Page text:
Loading...
The University of Chicago Header Logo
Keywords
Last Name
Institution

Connection

Search Results to Sangram S. Sisodia

This is a "connection" page, showing the details of why an item matched the keywords from your search.

                     
                     

One or more keywords matched the following properties of Sisodia, Sangram S.

PropertyValue
overview Alzheimer’s disease (AD), a prevalent, adult-onset, neurodegenerative disease, is clinically characterized by progressive impairments in cognition and memory. These clinical features are accompanied by characteristic histological changes in the brain, including neuronal loss, extracellular deposition of fibrillogenic Ab peptides in senile plaques and intracellular neurofibrillary tangles. The principal risk factors for AD are age and inheritance of mutant genes, or polymorphic alleles that predispose individuals to late-onset disease. Over the past 20 years, my laboratory has focused on examining the cellular and molecular biology of the b-amyloid precursor protein (APP), or presenilins (PS1 and PS2), molecules that are mutated in pedigrees with autosomal dominant, familial forms of Alzheimer's disease (FAD). The function(s) of APP in the central nervous system (CNS) are still not fully understood, but we have demonstrated that APP is subject to rapid anterograde axonal transport and subject to proteolytic processing at, or near, terminal fields. In collaboration with Robert Malinow at UCSD, we have also shown that synaptic activity modulates APP processing and Ab production, and that both axonal and dendritic release of these peptides alter spine dynamics and glutamatergic neurotransmission. Our current efforts are focused on clarifying the dynamics and regulation of APP trafficking and processing cultured neurons and hippocampal slices using recombinant lentiviral-driven APP-GFP chimeras and live cell imaging approaches. In order to assess the normal function of PS, we have used gene targeting strategies; PS1-deficient animals die in late embryogenesis due to defective Notch signaling that is in large part, the result of failed intramembranous, “g-secretase” processing of a membrane-bound Notch substrates. This “g-secretase” activity is also responsible for liberating Ab peptides from membrane-bound APP derivatives. We, and others, have provided genetic and biochemical evidence has revealed that PS associates with nicastrin (NCT), APH-1 and PEN-2 in high molecular weight complexes, and our current efforts are aimed at understanding the temporal assembly of these membrane proteins, the nature of subunit interactions and the enzymatic mechanism(s) by which the complex promotes “g-secretase” processing of Notch, APP and other type 1 membrane proteins. A significant effort of our laboratory has been to develop and characterize transgenic animals that express FAD-linked variants of PS1 and APP to clarify the underlying biochemical and pathophysiological alterations that cause AD. We have exploited these animals, as well as animals in which we have conditionally inactivated PS, to clarify issues relevant to axonal trafficking of membrane proteins, neurodegeneration, neuronal vulnerability, gene expression and APP/Ab metabolism. A significant effort in our laboratory is focused on understanding the cell non-autonomous effects of FAD-linked mutant PS1 expression on hippocampal neurogenesis. Our future studies will focus heavily on the mechanisms that are responsible for the observed effects using temporal and system-specific conditional gene inactivation approaches. Extending our demonstration that enriched environments and exercise modulates Ab metabolism and deposition in vivo, our ongoing efforts are focused on the role of polypeptides encoded by genes that are selectively regulated in these settings. Finally, we have been exploring the impact of the microbiome in modulation of amyloid deposition in mouse models of AD. In summary, my research program is designed to integrate genetic, neurobiologic, molecular and cellular information to clarify the normal biology of APP and PS and the mechanisms by which mutant genes cause AD. The value of animal models that recapitulate some features of the human disease have, and will be of enormous value for addressing issues relevant to the selective vulnerability of specific CNS systems, the pathophysiological sequelae and ultimately, will provide opportunities to explore mechanism-based therapeutic strategies.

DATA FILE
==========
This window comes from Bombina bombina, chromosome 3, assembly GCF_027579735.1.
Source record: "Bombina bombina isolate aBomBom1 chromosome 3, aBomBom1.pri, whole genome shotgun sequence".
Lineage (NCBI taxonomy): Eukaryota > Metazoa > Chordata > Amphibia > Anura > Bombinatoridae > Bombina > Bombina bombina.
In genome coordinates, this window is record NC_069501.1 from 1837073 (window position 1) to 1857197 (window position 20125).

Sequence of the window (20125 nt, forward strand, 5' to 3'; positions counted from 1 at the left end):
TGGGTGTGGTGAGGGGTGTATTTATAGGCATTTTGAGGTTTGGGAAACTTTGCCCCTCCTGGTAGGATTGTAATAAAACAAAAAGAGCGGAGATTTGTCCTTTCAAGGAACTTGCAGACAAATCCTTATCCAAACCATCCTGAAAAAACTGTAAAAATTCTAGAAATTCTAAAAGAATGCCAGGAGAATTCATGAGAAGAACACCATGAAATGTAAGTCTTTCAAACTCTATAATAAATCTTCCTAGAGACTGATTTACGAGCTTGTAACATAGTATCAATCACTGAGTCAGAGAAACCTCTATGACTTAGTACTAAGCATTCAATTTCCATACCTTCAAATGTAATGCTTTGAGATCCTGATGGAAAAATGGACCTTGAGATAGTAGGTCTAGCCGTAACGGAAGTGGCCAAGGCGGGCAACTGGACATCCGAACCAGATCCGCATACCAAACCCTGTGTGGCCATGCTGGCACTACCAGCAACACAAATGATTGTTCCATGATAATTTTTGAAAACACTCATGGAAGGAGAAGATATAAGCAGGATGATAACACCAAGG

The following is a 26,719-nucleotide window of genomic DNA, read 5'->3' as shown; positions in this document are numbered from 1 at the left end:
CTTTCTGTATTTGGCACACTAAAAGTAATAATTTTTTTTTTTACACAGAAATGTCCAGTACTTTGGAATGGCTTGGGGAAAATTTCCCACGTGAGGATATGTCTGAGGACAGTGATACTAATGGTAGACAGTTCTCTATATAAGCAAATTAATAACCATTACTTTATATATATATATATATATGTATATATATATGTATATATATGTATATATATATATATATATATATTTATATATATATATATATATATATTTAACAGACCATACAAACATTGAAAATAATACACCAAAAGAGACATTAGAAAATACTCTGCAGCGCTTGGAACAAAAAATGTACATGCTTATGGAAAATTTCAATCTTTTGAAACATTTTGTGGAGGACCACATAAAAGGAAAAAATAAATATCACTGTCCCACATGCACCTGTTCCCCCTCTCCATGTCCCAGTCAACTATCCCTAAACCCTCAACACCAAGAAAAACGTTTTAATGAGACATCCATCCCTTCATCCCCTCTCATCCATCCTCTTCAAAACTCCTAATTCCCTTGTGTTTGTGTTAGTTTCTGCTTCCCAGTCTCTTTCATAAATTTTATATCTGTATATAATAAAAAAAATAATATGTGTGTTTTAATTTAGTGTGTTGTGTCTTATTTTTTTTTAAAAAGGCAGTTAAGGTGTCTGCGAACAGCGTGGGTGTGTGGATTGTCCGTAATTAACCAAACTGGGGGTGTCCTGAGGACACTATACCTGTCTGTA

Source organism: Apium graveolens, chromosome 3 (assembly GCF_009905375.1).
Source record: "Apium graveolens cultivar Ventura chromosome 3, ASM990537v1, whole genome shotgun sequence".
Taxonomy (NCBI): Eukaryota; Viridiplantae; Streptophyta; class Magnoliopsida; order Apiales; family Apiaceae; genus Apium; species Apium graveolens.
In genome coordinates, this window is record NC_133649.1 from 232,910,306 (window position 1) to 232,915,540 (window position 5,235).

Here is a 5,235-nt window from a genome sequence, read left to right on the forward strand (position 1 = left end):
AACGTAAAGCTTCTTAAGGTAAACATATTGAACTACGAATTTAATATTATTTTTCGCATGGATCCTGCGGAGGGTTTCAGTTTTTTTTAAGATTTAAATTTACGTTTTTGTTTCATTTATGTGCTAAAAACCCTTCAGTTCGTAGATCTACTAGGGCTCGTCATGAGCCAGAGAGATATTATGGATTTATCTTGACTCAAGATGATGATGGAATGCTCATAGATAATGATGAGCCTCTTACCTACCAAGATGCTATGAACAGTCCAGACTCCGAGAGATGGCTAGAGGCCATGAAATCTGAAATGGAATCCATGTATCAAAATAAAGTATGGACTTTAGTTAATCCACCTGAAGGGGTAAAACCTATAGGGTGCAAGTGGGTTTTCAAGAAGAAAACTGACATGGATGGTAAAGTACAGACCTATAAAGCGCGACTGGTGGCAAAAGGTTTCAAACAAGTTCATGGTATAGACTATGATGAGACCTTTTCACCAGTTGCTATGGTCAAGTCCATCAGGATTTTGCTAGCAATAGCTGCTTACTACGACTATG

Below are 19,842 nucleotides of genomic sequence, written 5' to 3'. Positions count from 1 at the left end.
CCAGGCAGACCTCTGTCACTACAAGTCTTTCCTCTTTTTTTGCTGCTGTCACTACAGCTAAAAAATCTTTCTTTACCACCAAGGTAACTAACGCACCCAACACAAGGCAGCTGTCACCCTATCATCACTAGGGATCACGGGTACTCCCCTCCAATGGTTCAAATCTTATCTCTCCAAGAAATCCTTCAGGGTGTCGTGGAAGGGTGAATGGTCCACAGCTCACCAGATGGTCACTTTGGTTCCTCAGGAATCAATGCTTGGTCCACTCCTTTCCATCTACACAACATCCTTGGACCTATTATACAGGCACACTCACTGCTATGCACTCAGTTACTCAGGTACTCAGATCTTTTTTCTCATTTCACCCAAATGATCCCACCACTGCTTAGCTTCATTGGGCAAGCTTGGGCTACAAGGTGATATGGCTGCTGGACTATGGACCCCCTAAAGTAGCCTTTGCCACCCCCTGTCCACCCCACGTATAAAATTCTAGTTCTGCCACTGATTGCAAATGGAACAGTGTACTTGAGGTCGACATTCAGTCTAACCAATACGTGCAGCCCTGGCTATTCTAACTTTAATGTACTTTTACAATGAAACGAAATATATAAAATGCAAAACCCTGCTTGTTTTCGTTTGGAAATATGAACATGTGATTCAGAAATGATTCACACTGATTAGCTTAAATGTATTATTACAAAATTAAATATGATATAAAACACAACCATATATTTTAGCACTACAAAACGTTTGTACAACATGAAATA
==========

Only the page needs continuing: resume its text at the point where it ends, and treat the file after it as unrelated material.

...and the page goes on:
Search Criteria
  • Neurodegenerative Diseases